The domestic demand for rice is increasing yearly as The Gambia spends an average of US $74 million on rice imports.
The Islamic Development Bank in collaboration with the Government of the Gambia, have commenced a two day consultative workshop on rice value-chain development in the Gambia. The two day consultative workshop started on Monday July 9th 2018 at a local Hotel in Bijilo.
According to the organisers, the workshop is a step towards the funding of a mega rice development project in the Gambia, by the Islamic Development Bank, with co-financing from the African Development Bank and Partners.
In his statement, Momodou L. Ceesay representing the president of the Islamic Development Bank, indicated that the initial estimated investment of the program is US$300 million, of which IDB is expected to finance US$175 million, through the Lives and Livelihood Fund (LLF) and 30% of this amount is a grant.
Ceesay asserted that US$25 million of the estimated investment amount, will come from the contributions of the ten beneficiary countries and US$100 million from development partners; that the project’s direct target beneficiaries is two million households.
Ceesay stated that the majority of IDB member countries in sub-Saharan Africa, have set themselves the goal of increasing domestic rice production to avoid dependency on imports; that because of this, IDB has received official request from many of the member countries on the continent, who have indicated their interest to collaborate with the Bank, to realize this objective.
He said the Program beneficiary countries for phase one include Benin, Burkina Faso, Cote D’Ivoire, The Gambia, Guinea, Mali, Niger, Senegal, Sierra Leone and Sudan and that the objective is to develop effective and proficient national and Regional Rice Value Chain enterprises, with Strong private sector participation. In this regard he said, the program will invest in the following key areas:-
- Infrastructural development,
- Research Science and Technology,
- Development of Value Chains, and
- Capacity building to enhance the enabling policy environment.
“The program is expected to increase rice production and productivity by four fold, increase smallholder farmers’ income by more than 80% and substantially reduce poverty and food insecurity,” he concluded.
In his statement, Ken Johm of the African Development Bank, highlighted the major challenges leading to decrease annual rice yields and productivity. Ken indicated that yield has declined from 1.19 metric tons per hectare in 2010, to 0.85 metric ton per hectare in 2017; that as rice yields decrease by 8% per annum, rice import in the Gambia is increasing at the rate of 4% per annum, in order to meet the growing domestic demand for rice.
Ken noted that reducing the country’s dependence on imports, will require a paradigm shift; that it is for this reason, the Bank is pioneering productivity enhancement through Technologies for African Agricultural Transformation (TAAT), to address this huge issue.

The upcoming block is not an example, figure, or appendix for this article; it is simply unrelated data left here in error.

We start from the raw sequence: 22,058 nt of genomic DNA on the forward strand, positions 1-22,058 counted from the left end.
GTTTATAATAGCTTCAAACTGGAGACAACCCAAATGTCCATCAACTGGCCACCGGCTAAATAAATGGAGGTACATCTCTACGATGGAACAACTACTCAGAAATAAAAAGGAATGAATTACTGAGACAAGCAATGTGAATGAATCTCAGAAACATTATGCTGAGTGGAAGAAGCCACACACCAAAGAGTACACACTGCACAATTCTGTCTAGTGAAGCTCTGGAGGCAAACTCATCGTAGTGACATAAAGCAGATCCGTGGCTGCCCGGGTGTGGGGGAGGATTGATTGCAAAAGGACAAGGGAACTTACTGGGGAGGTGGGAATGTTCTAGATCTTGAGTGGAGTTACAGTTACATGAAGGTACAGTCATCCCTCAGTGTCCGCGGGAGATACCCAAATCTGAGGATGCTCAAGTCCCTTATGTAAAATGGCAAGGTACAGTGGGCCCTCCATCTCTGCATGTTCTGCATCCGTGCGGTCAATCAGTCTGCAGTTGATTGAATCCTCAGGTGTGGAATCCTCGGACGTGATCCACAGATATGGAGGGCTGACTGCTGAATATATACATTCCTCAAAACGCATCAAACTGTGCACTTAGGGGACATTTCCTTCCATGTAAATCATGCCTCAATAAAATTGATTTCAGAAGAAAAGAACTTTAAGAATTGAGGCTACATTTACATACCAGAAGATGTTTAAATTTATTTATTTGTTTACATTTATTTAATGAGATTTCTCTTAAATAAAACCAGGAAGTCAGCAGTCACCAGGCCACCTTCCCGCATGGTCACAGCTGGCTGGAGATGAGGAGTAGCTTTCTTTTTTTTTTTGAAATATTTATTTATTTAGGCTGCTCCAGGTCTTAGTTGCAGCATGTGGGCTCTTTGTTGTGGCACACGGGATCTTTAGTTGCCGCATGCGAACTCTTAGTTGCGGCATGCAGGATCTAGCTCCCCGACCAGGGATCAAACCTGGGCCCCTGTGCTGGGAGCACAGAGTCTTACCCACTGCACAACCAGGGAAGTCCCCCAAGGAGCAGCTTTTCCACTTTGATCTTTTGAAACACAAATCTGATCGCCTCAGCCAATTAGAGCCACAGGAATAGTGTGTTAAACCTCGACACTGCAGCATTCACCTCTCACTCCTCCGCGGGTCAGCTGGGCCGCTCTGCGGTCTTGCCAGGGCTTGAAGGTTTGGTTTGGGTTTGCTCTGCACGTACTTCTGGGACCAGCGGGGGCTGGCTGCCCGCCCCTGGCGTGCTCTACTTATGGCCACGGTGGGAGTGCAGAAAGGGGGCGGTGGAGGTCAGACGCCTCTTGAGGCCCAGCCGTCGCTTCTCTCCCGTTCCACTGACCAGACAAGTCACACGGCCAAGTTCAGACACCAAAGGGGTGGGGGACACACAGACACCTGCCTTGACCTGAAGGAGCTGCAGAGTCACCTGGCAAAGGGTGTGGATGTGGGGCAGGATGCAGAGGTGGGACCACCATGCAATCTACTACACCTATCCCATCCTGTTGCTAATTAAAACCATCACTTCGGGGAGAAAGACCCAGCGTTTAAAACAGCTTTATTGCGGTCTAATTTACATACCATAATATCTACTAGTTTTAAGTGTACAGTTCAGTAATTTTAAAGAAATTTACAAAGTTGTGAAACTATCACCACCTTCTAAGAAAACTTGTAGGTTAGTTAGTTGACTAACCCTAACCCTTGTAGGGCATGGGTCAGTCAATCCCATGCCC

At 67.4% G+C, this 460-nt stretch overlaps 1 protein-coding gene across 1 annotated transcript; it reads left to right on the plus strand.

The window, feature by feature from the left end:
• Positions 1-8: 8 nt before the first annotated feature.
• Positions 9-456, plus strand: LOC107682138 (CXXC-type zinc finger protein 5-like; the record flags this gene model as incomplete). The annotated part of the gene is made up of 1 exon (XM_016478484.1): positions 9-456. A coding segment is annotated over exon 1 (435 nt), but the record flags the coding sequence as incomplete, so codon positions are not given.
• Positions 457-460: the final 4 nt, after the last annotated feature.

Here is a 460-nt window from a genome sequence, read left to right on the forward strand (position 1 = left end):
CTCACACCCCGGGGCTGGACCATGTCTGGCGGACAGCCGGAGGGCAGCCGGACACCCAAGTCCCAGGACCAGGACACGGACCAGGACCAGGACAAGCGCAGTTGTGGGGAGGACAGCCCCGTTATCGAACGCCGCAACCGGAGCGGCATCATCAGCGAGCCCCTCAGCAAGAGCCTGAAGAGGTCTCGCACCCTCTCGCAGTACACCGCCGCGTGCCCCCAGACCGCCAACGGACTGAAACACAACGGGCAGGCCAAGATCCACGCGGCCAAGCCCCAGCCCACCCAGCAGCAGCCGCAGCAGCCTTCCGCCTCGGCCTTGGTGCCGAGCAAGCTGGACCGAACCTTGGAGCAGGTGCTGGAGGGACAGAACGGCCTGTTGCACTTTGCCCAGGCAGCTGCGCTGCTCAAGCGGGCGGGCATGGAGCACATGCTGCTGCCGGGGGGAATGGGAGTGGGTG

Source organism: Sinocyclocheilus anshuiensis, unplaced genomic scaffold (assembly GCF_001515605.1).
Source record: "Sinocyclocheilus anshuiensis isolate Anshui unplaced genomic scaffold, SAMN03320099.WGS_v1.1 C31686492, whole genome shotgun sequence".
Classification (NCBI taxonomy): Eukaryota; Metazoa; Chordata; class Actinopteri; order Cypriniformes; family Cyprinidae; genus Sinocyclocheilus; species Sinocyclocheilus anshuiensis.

“Having an agrarian economy, the Gambia however imports over 83% of its rice needs. In 2017, the country consumed about 215,000 metric tonS of rice but only produced 36,000 metric tonS leaving a deficit of 185,000 metric tons that was met by imports,” he stated.
Ken stated that in 2017, Gambia earned US$80 million from tourism but spent US $74 million on rice imports.
In her opening remarks Juldeh Ceesay representing the Minister of Finance and Economic Affairs, said the dependency of the country on imports to meet the national rice deficit, is in no doubt to dispose the food security situation in The Gambia, to the vulnerability of volatile global market trends and deplete the foreign exchange reserves.
According to her, the Gambia earns eighty (80) Million US dollars from Tourism in 2017, but spent seventy four (74) million US Dollars to import rice in the same year. This she said indicates, that an increase in rice production will not only ensure food security, but will go a long way in ensuring macroeconomic stability including stability of the national currency; that with the observed trends in the decline of rice production in the country over the years, she urged participants to leave no stone unturned in the first step to solving the country’s rice needs.
She went on to say the result of the forum will have positive impact on the overall national socioeconomic growth, and the ultimate goal of Government to utilize innovative measures to effect a shift from subsistence rice production of today, to a vibrant commercially oriented production system with enhanced value addition.
The crucial roles in the majority of the country’s rice producers who are women, must be central in any process of ensuring rice self-sufficiency; that equally important in the country’s process, are the traditional partners such as UN Agencies, NGOs and CSOs. She expressed gratitude to IDB and ADB for being a reliable partner in the socio-economic development of the country and acknowledged that, it is no secret, rice is our staple food as a country and records have it that on average, every Gambian consumes 117 kg per annum of this staple. This she said, is far above the world average of 56.9 kg per annum; that while we consume that much rice, our national rice production is just about 17%, leaving us to import more than 80% of our rice needs.
‘‘This, is not tenable especially with the New Government that puts people in the center of its development efforts,’’ she concludes.